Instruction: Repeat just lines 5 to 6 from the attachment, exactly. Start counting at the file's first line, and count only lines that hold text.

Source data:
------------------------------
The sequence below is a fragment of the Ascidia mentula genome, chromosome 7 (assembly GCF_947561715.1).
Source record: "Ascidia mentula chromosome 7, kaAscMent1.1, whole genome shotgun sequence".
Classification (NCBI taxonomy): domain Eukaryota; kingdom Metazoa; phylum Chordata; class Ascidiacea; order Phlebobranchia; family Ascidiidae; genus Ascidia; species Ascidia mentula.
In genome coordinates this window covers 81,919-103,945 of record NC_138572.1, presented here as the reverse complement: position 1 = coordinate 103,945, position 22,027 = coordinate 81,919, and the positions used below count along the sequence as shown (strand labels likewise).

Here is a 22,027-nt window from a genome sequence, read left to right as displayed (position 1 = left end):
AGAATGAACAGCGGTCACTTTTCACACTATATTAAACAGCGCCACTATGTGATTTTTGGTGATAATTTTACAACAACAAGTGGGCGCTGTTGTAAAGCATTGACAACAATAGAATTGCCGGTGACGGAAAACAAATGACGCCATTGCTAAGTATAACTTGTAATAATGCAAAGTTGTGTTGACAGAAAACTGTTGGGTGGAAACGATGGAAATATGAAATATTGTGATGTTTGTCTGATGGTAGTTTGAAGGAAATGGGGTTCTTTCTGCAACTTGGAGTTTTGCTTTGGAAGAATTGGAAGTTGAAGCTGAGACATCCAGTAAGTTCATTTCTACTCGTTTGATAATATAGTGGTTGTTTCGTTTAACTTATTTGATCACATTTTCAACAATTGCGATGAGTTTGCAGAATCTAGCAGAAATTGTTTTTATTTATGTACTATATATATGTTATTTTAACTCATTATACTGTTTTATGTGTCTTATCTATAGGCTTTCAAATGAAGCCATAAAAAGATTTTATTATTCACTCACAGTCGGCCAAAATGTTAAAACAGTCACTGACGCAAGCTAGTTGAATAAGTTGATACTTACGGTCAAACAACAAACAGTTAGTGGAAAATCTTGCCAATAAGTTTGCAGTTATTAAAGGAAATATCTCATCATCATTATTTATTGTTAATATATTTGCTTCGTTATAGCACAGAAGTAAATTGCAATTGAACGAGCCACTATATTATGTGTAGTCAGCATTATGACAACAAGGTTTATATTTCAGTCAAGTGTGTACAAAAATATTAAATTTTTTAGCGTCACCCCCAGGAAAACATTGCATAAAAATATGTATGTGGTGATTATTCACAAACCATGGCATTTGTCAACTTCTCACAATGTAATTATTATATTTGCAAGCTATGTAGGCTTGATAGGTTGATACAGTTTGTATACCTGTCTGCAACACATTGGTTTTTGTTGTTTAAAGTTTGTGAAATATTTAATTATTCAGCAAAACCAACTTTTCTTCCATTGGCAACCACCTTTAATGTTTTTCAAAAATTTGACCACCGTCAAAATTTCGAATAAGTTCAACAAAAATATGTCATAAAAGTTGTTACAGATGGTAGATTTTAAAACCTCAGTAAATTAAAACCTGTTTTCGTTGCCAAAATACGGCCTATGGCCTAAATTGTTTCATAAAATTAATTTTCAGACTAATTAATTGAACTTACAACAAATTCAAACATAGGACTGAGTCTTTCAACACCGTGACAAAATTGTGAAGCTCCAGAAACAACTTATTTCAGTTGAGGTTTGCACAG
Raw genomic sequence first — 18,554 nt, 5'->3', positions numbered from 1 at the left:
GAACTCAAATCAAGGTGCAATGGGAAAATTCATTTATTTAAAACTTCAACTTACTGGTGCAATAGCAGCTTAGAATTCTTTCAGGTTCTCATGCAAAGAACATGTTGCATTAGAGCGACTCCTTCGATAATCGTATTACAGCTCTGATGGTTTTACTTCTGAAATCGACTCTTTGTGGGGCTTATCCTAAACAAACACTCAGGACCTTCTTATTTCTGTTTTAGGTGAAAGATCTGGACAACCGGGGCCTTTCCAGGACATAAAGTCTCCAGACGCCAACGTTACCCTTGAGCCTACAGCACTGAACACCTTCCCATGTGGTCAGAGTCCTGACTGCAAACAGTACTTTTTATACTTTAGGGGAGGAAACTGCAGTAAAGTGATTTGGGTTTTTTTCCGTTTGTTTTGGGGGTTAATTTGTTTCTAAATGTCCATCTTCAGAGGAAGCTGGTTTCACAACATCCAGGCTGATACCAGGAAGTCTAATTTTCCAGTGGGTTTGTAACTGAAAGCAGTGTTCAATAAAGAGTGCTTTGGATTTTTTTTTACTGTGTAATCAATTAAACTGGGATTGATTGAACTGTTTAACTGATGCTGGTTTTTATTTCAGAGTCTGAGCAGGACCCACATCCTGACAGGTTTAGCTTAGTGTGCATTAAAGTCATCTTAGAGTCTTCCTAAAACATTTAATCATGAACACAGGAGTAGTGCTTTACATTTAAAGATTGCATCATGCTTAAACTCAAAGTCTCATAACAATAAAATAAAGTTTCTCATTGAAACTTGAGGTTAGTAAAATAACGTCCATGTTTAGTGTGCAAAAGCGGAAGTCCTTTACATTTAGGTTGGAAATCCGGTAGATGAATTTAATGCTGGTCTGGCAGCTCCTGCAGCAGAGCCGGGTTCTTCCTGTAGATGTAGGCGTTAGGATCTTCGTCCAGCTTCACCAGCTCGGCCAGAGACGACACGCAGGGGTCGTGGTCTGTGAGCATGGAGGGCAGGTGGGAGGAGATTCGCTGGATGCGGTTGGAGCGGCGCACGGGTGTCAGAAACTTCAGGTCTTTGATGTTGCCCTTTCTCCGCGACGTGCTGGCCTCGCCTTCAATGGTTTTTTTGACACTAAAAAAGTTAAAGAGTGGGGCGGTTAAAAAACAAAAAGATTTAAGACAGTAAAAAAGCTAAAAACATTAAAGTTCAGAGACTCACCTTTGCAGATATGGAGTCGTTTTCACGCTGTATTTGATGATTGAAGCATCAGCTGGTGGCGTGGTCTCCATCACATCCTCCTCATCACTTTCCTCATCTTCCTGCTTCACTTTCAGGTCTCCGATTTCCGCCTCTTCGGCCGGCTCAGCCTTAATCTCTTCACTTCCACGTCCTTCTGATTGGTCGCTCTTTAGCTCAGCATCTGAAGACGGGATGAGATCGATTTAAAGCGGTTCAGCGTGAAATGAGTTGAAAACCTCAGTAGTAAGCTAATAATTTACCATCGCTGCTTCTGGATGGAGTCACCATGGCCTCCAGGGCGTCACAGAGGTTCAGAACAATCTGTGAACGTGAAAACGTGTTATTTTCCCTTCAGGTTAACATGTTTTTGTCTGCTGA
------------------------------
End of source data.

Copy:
Here is a 22,027-nt window from a genome sequence, read left to right as displayed (position 1 = left end):
AGAATGAACAGCGGTCACTTTTCACACTATATTAAACAGCGCCACTATGTGATTTTTGGTGATAATTTTACAACAACAAGTGGGCGCTGTTGTAAAGCATTGACAACAATAGAATTGCCGGTGACGGAAAACAAATGACGCCATTGCTAAGTATAACTTGTAATAATGCAAAGTTGTGTTGACAGAAAACTGTTGGGTGGAAACGATGGAAATATGAAATATTGTGATGTTTGTCTGATGGTAGTTTGAAGGAAATGGGGTTCTTTCTGCAACTTGGAGTTTTGCTTTGGAAGAATTGGAAGTTGAAGCTGAGACATCCAGTAAGTTCATTTCTACTCGTTTGATAATATAGTGGTTGTTTCGTTTAACTTATTTGATCACATTTTCAACAATTGCGATGAGTTTGCAGAATCTAGCAGAAATTGTTTTTATTTATGTACTATATATATGTTATTTTAACTCATTATACTGTTTTATGTGTCTTATCTATAGGCTTTCAAATGAAGCCATAAAAAGATTTTATTATTCACTCACAGTCGGCCAAAATGTTAAAACAGTCACTGACGCAAGCTAGTTGAATAAGTTGATACTTACGGTCAAACAACAAACAGTTAGTGGAAAATCTTGCCAATAAGTTTGCAGTTATTAAAGGAAATATCTCATCATCATTATTTATTGTTAATATATTTGCTTCGTTATAGCACAGAAGTAAATTGCAATTGAACGAGCCACTATATTATGTGTAGTCAGCATTATGACAACAAGGTTTATATTTCAGTCAAGTGTGTACAAAAATATTAAATTTTTTAGCGTCACCCCCAGGAAAACATTGCATAAAAATATGTATGTGGTGATTATTCACAAACCATGGCATTTGTCAACTTCTCACAATGTAATTATTATATTTGCAAGCTATGTAGGCTTGATAGGTTGATACAGTTTGTATACCTGTCTGCAACACATTGGTTTTTGTTGTTTAAAGTTTGTGAAATATTTAATTATTCAGCAAAACCAACTTTTCTTCCATTGGCAACCACCTTTAATGTTTTTCAAAAATTTGACCACCGTCAAAATTTCGAATAAGTTCAACAAAAATATGTCATAAAAGTTGTTACAGATGGTAGATTTTAAAACCTCAGTAAATTAAAACCTGTTTTCGTTGCCAAAATACGGCCTATGGCCTAAATTGTTTCATAAAATTAATTTTCAGACTAATTAATTGAACTTACAACAAATTCAAACATAGGACTGAGTCTTTCAACACCGTGACAAAATTGTGAAGCTCCAGAAACAACTTATTTCAGTTGAGGTTTGCACAG